THE DEVIL'S PAW
By E. Phillips Oppenheim
The two men, sole occupants of the somewhat shabbycottage
lingered over their port, not so much with the air of wine lovers,
but rather as human beings and intimates, perfectly
their surroundings and company. Outside, the wind was howling over the
marshes, and occasional
bursts of rain came streaming against the
window panes. Inside at any rate was comfort, triumphing over varying
conditions. The cloth upon the plain deal table was of fine linen, the
decanter and glasses were beautifully
cut; there were walnuts and, in
a far Corner, cigars of a well-known
brand and cigarettes from a famous
tobacconist. Beyond that little oasis, however, were all the evidences
of a hired abode. A hole in the closely drawn curtains was fastened
together by a safety pin. The horsehair easy-chairs bore disfiguring
antimacassars, the photographs which adorned the walls were grotesque
of village ideals, the carpet
was threadbare, the closed
door secured by a latch instead of the usual knob. One side of the
room was littered with golf clubs, a huge game bag and several boxes
of cartridges. Two shotguns lay upon the remains of a sofa. It scarcely
needed the costume
of Miles Furley, the host, to demonstrate
that this was the temporary
abode of a visitor
to the Blakeney marshes
in search of sport.
Furley, broad-shouldered, florid, with tanned skin and grizzled hair,
was still wearing the high sea boots and jersey
of the duck shooter.
His companion, on the other hand, a tall, slim man, with high forehead,
clear eyes, stubborn
jaw, and straight yet sensitive
mouth, wore the
ordinary dinner clothes of civilisation. The contrast
between the two
men might indeed have afforded some ground for speculation
as to the
nature of their intimacy. Furley, a son of the people, had the air
of cultivating, even clinging to a certain plebeian
as when he spoke, or in his gestures. He was a Member of
Parliament for a Labour constituency, a shrewd
of the working
man. What he lacked in the higher qualities
he made up in sturdy
common sense. The will-o'-the-wisp
Socialism of the moment, with its many attendant
"isms" and theories,
received scant favour at his hands. He represented the solid element
in British Labour politics, and it was well known that he had refused
a seat in the Cabinet in order to preserve
had a remarkable
gift of taciturnity, which in a man of his class made
for strength, and it was concerning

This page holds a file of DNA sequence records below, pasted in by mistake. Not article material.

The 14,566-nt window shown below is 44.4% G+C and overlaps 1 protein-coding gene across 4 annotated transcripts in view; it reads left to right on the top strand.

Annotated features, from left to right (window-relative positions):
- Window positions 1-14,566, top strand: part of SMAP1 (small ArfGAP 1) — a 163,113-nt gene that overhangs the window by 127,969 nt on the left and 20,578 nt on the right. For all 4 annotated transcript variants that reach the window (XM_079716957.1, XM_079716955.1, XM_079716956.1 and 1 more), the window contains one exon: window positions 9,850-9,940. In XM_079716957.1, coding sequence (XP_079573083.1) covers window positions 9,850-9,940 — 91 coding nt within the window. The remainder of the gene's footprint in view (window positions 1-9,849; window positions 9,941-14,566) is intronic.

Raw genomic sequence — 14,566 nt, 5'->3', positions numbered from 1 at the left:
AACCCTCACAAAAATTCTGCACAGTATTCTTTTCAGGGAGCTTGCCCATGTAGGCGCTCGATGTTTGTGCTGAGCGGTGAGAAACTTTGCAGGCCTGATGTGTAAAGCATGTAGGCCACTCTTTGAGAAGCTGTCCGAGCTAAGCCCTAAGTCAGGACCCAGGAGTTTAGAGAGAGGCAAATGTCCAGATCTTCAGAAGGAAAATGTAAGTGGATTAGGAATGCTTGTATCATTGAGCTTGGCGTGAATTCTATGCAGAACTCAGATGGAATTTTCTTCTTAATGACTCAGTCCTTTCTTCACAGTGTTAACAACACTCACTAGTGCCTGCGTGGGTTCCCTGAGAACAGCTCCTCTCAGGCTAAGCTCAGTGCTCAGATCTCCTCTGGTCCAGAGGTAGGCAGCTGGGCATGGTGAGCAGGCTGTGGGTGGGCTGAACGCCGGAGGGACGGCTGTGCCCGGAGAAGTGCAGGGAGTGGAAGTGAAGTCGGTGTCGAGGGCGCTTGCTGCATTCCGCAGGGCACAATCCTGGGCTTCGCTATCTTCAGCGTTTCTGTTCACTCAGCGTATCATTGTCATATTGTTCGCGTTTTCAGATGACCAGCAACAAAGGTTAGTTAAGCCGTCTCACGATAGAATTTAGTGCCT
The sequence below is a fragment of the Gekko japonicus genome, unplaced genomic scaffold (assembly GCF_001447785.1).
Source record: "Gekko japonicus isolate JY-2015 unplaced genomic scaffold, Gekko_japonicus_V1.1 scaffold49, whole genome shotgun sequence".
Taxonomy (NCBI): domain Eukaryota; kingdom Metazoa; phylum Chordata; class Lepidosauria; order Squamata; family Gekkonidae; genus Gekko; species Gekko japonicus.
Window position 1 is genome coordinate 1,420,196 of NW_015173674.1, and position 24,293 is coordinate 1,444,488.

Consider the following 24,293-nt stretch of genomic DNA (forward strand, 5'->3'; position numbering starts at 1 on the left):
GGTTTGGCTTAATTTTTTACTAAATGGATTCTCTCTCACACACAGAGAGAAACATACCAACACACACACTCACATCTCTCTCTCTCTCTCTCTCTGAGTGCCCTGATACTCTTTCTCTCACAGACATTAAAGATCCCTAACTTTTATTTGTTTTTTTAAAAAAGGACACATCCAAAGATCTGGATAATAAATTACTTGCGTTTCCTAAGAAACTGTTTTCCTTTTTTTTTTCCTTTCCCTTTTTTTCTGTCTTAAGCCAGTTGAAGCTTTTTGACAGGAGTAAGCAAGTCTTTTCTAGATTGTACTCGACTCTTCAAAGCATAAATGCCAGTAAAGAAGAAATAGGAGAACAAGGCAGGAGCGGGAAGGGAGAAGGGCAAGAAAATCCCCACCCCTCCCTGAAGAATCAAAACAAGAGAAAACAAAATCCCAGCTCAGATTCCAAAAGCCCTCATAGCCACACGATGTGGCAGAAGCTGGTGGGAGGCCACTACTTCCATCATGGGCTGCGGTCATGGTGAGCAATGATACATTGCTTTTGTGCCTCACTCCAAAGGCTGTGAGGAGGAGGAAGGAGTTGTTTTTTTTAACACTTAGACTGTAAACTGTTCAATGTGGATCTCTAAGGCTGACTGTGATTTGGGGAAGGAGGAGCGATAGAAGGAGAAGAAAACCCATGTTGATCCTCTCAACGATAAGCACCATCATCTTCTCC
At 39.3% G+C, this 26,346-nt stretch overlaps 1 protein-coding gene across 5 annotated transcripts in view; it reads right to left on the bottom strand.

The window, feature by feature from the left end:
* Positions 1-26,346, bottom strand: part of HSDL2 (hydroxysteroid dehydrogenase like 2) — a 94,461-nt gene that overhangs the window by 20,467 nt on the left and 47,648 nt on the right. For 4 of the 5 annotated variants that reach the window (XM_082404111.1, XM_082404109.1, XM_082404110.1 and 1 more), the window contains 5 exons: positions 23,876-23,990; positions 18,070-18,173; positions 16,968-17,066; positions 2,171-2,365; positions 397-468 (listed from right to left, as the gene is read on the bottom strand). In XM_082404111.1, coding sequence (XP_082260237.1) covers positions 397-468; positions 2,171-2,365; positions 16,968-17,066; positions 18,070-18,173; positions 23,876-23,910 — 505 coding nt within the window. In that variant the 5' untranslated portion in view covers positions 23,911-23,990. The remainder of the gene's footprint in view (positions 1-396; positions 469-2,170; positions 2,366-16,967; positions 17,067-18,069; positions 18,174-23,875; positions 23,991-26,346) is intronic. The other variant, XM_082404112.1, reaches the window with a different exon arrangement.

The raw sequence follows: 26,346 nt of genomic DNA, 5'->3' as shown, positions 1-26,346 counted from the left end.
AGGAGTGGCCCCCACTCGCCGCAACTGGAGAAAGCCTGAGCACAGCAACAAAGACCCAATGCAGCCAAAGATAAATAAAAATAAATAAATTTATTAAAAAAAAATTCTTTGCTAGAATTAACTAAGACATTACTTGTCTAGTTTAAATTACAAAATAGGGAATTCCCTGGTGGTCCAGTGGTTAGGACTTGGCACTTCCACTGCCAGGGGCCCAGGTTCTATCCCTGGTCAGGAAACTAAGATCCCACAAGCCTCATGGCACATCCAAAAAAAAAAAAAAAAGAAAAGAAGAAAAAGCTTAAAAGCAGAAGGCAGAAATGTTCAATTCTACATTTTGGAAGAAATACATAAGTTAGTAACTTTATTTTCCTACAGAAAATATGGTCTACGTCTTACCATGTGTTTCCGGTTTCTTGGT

him that the Prime Minister had made
his famous epigram, that Furley was the Labour man whom he feared the
most and dreaded the least.
Julian Orden, with an exterior
in many respects than
that of his friend, could boast of no similar distinctions. He was
the youngest son of a particularly fatuous peer resident
neighbourhood, had started life as a barrister, in which profession
had attained a moderate
success, had enjoyed a brief but not inglorious
spell of soldiering, from which he had retiredslightly
lamed for life,
and had filled up the intervening period in the harmless
of censoring. His friendship with Furley appeared on the surface too
singular to be anything else but accidental. Probably no one save the
two men themselves understood it, and they both possessed the gift of
"What's all this peace talk mean?" Julian Orden asked, fingering the
stem of his wineglass.
"Who knows?" Furley grunted. "The newspapers must have their daily
"I have a theory that it is being engineered."
"Bolo business, eh?"
Julian Orden moved in his place a little uneasily. His long, nervous
fingers played with the stick which stood always by the side of his
"You don't believe in it, do you?" he asked quietly.
Furley looked straight ahead of him. His eyes seemed caught by the
glitter of the lamplight upon the cut-glass decanter.
"You know my opinion of war, Julian," he said. "It's a filthy,
from generations of autocratic government. No
democracy ever wanted war. Every democracy
needs and desires peace."
"One moment," Julian interrupted. "You must remember that a democracy
seldom possesses the imperialistic spirit, and a great empire can
"Arrant nonsense!" was the vigorous
reply. "A great empire, from
hemisphere to hemisphere, can be kept together a good deal better by
democratic control. Force is always the arriere pensee of the individual
and the autocrat."
"These are generalities," Julian declared. "I want to know your opinion
about a peace at the present moment."
"Not having any, thanks. You're a dilettante journalist by your own
confession, Julian, and I am not going to be drawn."
"There is something in it, then?"
"Maybe," was the careless
admission. "You're a visitor
Julian. '70 port and homegrown walnuts! A nice little addition
simple fare! Must you go back to-morrow?"
"We've another batch of visitors coming,--Stenson amongst
them, by the
Furley nodded. His eyes narrowed, and little lines appeared at their
"I can't imagine," he confessed. "What brings Stenson down to Maltenby.
I should have thought that your governor
and he could scarcely spend ten
minutes together without quarrelling!"
"They never do spend ten minutes together alone," Julian replied drily.
"I see to that. Then my mother, you know, has the knack of getting
interesting people together. The Bishop is coming, amongst
Furley, I wanted to ask you--do you know anything of a young woman--she
is half Russian, I believe--who calls herself Miss Catherine Abbeway?"
"Yes, I know her," was the brief rejoinder.
"She lived in Russia for some years, it seems," Julian continued. "Her
mother was Russian--a great writer
on social subjects."
"Miss Abbeway is rather that way herself," he remarked. "I've heard her
lecture in the East End. She has got hold of the woman's side of the
Labour question as well as any one I ever came across."
"She is a most remarkablyattractive
young person," Julian declared
"Yes, she's good-looking. A countess
in her own right, they tell me, but
she keeps her title secret for fear of losing influence with the working
classes. She did a lot of good down Poplar way. Shouldn't have thought
she'd have been your sort, Julian."
Julian smiled--rather a peculiar, introspective smile.
"I, too, can, be serious sometimes," he said.
His friend thrust
his hands into his trousers
pocket and, leaning back
in his chair, looked steadfastly at his guest.
"I believe you can, Julian," he admitted. "Sometimes I am not quite
sure that I understand you. That's the worst of a man with the gift for
"You're not a great talker
yourself," the younger man reminded his host.
"When you get me going on my own subject," Furley remarked, "I find it